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Pray Perpetuate Poetry Punctuation

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Tue Jun 29, 2010 8:48 pm
Kyllorac says...



Pray Perpetuate Poetry Punctuation

or

Why Poetry Should Be Grammatically Correct


Poetry: such an expressive, free form, unbound by the rules of mundane grammar, right? The poet can alter the structure, syntax, punctuation, and even the spelling to suit his whim, correct? Not quite.

There is a commonly held belief that writing poetry means one can toss the rules of grammar and spelling out the window. This is only partially true. One of the hallmarks of poetry is its sheer flexibility and freedom of form. However, and this is a big however, standardized grammar and spellings exist for a reason: to make communication possible.

Imagine, if you will, a world with no set rules for written language. Every single word has multiple spellings that vary based upon the writer. Sentence structures and syntax are often drastically different from person to person, with words dropped out at whim and strange words interspersed willy-nilly. But it's freedom of expression, so all is fine since all the writers are doing is expressing themselves, right? Perhaps, but freedom of expression can only be taken so far. If you take this freedom too far, you become incoherent and incomprehensible; it can no longer be said that you are expressing yourself as no one can understand you.

The simple fact of the matter is this: language exists for clear communication. If you abuse the language to a point where your ideas cease being clearly communicable, you are doing something wrong. By breaking the conventions of grammar for shallow reasons such as carelessness or a desire to appear poetic, you are making your poem less coherent and comprehensible. Which, assuming you wrote the poem to share with others, defeats the whole purpose of writing the poem in the first place.

Now, this is not to say that all poetry must always be punctuated. As mentioned before, it is partially true that poetry does not always have to adhere to the conventions of spelling and grammar, and there are cases where following these standards would actually harm the poem. So when is it acceptable to break from language conventions?

There is one case where this is permissible, and that case is when breaking convention clarifies the meaning of your poem.

This is not a common occurrence, but it does happen occasionally. However, and this is another big however, you must, as a writer, have a complete mastery of all aspects of grammar and formatting before you can claim that breaking convention is most beneficial for your poem. Very simply, before you can break the rules without repercussions, you must know them inside and out. Only then will you become acquainted with the exceptions and the loopholes of the language, an acquaintance you can exploit to further enhance your poetry (and all other forms of writing).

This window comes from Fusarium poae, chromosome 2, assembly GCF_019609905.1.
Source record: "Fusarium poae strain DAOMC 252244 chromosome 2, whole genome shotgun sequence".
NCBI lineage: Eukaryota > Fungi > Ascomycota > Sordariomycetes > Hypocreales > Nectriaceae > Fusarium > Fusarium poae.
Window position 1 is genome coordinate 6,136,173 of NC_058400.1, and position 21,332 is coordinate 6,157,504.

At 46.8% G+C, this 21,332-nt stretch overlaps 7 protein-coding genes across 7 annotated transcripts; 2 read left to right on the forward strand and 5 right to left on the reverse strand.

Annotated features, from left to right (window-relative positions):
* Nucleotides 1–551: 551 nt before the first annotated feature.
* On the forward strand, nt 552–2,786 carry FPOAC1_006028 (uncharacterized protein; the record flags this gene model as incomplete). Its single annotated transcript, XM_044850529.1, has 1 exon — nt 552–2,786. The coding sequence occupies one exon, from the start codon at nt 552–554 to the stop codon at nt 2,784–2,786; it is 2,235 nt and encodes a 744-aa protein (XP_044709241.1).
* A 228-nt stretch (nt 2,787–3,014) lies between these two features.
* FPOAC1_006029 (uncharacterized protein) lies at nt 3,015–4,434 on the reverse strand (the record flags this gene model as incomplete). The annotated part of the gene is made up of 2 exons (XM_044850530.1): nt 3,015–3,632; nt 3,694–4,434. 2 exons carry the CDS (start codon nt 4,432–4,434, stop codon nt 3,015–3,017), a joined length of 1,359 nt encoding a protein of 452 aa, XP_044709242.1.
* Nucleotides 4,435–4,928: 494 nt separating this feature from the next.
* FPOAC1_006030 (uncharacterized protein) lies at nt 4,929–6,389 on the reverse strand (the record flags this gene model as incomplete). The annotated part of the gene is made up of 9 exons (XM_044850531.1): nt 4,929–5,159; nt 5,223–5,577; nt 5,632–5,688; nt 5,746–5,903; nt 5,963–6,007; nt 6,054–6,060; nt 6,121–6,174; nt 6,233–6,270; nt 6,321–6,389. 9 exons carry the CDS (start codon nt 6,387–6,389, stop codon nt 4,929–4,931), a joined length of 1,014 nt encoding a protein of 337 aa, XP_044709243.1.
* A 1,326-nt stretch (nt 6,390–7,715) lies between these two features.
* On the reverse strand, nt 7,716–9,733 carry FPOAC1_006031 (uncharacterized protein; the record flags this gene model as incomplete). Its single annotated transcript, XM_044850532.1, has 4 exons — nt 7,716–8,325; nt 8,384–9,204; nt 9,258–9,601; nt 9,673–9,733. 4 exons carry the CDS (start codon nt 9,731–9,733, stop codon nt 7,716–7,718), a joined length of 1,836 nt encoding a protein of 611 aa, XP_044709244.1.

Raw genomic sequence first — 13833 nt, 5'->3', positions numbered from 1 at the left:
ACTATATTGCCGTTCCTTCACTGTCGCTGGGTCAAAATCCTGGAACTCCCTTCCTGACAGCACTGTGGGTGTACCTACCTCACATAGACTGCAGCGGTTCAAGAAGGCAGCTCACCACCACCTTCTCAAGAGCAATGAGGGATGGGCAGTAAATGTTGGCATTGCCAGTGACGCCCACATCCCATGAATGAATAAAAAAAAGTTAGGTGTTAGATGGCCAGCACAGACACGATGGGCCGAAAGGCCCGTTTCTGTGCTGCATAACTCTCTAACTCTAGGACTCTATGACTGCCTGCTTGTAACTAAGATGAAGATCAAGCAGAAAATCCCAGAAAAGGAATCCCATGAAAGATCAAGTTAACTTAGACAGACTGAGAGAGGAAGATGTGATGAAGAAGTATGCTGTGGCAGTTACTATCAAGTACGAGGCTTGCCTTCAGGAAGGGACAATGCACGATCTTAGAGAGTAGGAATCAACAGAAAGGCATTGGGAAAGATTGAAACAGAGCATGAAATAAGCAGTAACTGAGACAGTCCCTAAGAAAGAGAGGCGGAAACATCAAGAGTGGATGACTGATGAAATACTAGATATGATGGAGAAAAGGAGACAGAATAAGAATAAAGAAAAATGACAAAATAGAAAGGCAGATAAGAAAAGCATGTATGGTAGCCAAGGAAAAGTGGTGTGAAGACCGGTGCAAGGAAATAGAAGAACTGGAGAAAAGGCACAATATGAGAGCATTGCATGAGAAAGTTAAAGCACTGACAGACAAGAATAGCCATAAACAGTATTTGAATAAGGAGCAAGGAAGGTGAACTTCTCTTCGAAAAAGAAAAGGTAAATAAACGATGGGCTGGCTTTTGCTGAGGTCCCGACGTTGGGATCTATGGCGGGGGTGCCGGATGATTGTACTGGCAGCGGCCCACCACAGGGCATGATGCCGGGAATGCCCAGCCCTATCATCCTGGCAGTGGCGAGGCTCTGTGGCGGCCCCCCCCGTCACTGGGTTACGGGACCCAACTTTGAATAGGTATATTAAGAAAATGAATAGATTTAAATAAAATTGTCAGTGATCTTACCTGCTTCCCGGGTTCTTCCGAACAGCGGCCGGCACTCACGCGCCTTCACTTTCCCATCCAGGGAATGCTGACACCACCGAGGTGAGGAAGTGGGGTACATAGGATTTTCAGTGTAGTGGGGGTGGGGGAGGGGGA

Until you master all the aspects of grammar, however, please punctuate your poetry properly, and spell words correctly, and generally adhere to the conventions of grammar. It will make your poetry easier to understand.
Screwing with gender since 1995.


There are no chickens in Hyrule.




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Tue Nov 16, 2010 8:05 am
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Navita says...



One of my all-time favourite poems by Johanna Aitchison that appeared in NZ's top lit mag two years ago (she is the former President of NZ Poetry Society, and 2010 winner of the International NZPS Poetry Competition -- I actually met her in person a few weeks ago! *gasp*):

didymo


do not enter the water do not drink the water if you drink the water do a drinking free of water dance do not touch the water if you touch the water with a stick wash the stick in a solution of one part dishwashing liquid to 19 parts tap water do not think about the water unless you have washed first

*

do not write about the stream lapping at your stream do not lap stream do not walk too close in case an unlucky tourist in good shape—perhaps from germany called ingrid—pushes you in do not let the weed grow in your mouth and spit it into another waterway

*

if you swim in the water but not naked make sure that you wash your mouth and your swimming togs in saline solution

*

do not enter the stream do not think about how cool the stream would be on your legs do not muse on how the word bounces along your tongue

but what about dreaming you ask the doc ranger am i allowed to dream but what if in my dream the man in the didymo is the largest i have ever seen what if for instance ranger he is say 105 kg of solid muscle and i can ask him things like how many didymos have you killed and was it good for didymo?



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Quirky, bizarre, breathless, with a frenetic, warped pulsation emerging from it and beautifully free of punctuation. Beat that.